While the light is more and more every day, announcing the twilight coming back in 8 days, and while the moon almost full is participating to this enchanting display of polar lights, we are discovering the new scenery around Vagabond, designed by the last storm. In 2 weeks will be arriving the first scientific crew, logistics is getting ready.

Effets de la glace

A strange whistle in the fore part of Vagabond was intriguing us. Then we realised that the door of the battery compartment was not anymore rubbing on the floor, meaning that the volume of the tank underneath just decreased. The water left froze at the beginning of the winter, creating an overpressure in the tank, and a small leak suddenly allowed air to go out, simply whistling.

The stem lifted up more than 10 cm. Because of the storm blowing when our icepack was created, early November, we could not get the anchor back. Tension in the chain was increasing, and we were getting worried about it, also we felt like we should loosen some chain. Surprisingly, Vagabond lifted up in her icy cradle, it was time to act! This is because the icepack is sinking gradually, under the weight of the snow, pulling down our chain trapped in ice. About the anchor at the end of the chain, we will see what will happen when pack ice will break up...

When snowing, temperature is increasing, and ice accumulated around every windows (34 total!) start melting. It is then time to remove this ice, before flooding on board. This is what we just have been doing for a while, back from our longest trip (5 hours on skis to do a hydrological survey off the entrance of Inglefield Bay).


Last night, the show was great. Curtains of light, green with sometimes a red border, light beams crossing the sky quickly, night version of rainbows, projectors ballet above Vagabond's mast, the forgotten landscape was suddenly revealed by wonderful northern lights. We were not feeling anymore the -22 degrees, temperature after all very bearable.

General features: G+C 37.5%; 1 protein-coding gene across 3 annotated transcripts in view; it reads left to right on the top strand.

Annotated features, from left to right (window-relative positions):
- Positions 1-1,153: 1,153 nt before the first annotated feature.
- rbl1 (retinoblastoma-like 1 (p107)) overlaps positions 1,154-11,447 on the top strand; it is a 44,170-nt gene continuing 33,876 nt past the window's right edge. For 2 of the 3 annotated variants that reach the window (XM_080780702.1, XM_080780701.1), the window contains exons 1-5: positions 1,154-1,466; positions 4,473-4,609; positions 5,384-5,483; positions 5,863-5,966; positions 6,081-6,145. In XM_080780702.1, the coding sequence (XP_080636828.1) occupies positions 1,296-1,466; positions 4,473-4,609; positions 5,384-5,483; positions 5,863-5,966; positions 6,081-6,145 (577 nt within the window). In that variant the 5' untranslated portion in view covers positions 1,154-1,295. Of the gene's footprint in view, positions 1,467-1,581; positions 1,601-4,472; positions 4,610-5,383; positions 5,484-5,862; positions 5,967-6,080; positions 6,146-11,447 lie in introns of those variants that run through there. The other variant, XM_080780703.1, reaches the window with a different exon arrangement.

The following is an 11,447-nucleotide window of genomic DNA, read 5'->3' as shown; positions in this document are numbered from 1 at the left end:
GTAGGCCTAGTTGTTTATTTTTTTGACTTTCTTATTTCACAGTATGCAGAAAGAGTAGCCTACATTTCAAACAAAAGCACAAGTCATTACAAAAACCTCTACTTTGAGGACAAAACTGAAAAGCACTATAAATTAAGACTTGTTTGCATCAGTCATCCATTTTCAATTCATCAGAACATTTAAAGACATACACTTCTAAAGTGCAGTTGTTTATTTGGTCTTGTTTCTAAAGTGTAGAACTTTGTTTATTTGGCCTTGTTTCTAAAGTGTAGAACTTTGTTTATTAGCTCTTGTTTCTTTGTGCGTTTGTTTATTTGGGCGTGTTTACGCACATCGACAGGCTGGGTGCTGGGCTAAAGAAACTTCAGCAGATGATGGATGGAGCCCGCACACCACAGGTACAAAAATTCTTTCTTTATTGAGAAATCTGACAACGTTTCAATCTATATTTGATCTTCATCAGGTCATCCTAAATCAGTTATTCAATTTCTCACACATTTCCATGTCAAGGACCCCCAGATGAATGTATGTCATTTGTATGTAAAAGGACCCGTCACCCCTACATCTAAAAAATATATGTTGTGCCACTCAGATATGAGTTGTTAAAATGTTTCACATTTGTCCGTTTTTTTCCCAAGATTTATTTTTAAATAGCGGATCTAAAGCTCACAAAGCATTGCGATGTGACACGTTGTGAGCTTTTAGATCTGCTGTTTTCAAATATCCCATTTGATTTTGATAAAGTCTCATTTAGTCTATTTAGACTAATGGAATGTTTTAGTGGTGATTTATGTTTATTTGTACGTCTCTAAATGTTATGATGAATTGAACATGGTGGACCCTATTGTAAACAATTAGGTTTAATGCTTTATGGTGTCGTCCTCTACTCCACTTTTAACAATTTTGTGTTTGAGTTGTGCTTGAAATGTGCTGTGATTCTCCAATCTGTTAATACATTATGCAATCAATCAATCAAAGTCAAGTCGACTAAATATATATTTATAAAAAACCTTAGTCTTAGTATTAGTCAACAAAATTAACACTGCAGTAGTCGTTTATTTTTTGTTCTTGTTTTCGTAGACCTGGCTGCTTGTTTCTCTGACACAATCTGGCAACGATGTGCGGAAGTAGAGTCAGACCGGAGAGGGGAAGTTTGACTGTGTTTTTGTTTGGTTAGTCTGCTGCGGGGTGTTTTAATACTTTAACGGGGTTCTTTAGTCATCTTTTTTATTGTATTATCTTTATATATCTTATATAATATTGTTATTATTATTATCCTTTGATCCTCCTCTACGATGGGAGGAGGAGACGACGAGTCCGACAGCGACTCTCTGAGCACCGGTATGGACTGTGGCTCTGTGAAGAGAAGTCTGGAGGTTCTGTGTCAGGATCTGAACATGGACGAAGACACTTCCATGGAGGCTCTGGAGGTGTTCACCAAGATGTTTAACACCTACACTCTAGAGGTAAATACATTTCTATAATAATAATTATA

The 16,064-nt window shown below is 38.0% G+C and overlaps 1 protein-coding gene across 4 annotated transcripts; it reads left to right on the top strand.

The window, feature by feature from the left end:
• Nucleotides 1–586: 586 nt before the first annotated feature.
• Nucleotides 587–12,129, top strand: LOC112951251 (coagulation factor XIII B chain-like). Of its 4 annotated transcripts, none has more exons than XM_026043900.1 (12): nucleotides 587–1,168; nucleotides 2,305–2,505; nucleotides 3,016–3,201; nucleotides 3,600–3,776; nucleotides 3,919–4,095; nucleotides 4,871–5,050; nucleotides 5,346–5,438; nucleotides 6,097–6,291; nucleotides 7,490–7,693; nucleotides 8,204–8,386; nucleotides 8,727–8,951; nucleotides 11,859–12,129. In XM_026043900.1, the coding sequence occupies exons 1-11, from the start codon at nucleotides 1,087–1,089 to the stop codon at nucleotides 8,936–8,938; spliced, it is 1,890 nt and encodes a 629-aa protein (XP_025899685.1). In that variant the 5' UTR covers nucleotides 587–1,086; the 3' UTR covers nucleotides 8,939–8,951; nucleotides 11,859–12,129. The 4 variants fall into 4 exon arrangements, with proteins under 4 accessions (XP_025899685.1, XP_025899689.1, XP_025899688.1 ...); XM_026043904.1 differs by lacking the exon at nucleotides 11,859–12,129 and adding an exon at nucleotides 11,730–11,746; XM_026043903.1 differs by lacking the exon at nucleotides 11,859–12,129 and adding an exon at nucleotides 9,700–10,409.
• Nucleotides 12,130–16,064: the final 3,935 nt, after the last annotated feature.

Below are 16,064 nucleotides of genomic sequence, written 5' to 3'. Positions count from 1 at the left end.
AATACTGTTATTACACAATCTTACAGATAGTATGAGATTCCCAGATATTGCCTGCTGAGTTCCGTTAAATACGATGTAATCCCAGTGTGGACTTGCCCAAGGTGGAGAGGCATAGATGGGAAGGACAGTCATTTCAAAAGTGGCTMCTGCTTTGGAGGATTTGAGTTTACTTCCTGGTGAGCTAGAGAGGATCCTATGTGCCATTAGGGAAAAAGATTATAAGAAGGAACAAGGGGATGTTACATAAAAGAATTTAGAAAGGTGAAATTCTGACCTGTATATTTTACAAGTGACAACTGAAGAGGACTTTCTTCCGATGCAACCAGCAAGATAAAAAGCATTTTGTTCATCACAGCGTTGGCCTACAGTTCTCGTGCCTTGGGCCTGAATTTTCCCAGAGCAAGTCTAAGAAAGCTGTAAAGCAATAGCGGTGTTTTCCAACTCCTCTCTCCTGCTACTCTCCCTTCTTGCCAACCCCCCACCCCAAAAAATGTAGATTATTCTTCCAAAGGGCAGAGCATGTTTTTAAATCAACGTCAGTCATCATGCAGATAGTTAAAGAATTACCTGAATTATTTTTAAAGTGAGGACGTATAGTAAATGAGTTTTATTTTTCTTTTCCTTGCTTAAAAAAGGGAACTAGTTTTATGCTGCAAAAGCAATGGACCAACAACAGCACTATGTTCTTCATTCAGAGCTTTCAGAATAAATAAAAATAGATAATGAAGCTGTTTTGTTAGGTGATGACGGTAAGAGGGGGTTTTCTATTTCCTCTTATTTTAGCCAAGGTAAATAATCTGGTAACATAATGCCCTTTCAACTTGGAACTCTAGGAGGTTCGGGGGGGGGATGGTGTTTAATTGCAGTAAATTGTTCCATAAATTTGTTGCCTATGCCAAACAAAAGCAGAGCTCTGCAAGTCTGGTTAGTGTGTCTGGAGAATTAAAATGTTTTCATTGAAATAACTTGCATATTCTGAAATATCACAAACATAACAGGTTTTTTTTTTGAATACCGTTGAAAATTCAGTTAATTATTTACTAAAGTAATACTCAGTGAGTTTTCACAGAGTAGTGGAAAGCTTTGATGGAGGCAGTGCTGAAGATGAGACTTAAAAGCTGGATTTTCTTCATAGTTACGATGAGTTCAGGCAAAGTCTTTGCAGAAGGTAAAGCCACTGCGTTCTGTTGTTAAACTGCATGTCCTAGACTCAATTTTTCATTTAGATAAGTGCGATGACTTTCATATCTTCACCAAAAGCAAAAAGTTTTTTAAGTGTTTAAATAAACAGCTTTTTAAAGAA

Every 2 days, except if a storm is keeping us inside the boat, we are using the CTD instrument in Inglefield Bay to measure the salinity and the temperature of the sea water depending on depth. We are doing better and better, and each trip looks like a small expedition! First we have to load all the equipment in the sledge, without forgetting the 'safety' case and the gun, to harness the dogs, and then one is breaking the trail in the light of his cap lamp, while the other is pulling the sledge helped by the dogs. Depending on weather conditions, we are going more or less towards the middle of the bay. At chosen location, we then have to shovel up the snow from the ice pack, drill a hole with the ice hand drill, set up the stand with the winch, get down the weight only to check the depth, finally plunge the CTD going up and down twice to guarantee good results. We must not waste any time till this point because the CTD would freeze and would not record anything! Then, a 'homemade' height gauge allows us to know the sea ice thickness (1m today), and the GPS records the precise position of the hydrological survey. The trip back is always quicker, the dogs know very well where are their food...


Around noon today, the sky was clear, we were feeling the sun coming back. It is only after one and a half month that he will appear at the horizon. For now, we still need the cap lights to move around on the icepack! Cold is back (-25) and northern lights are superb.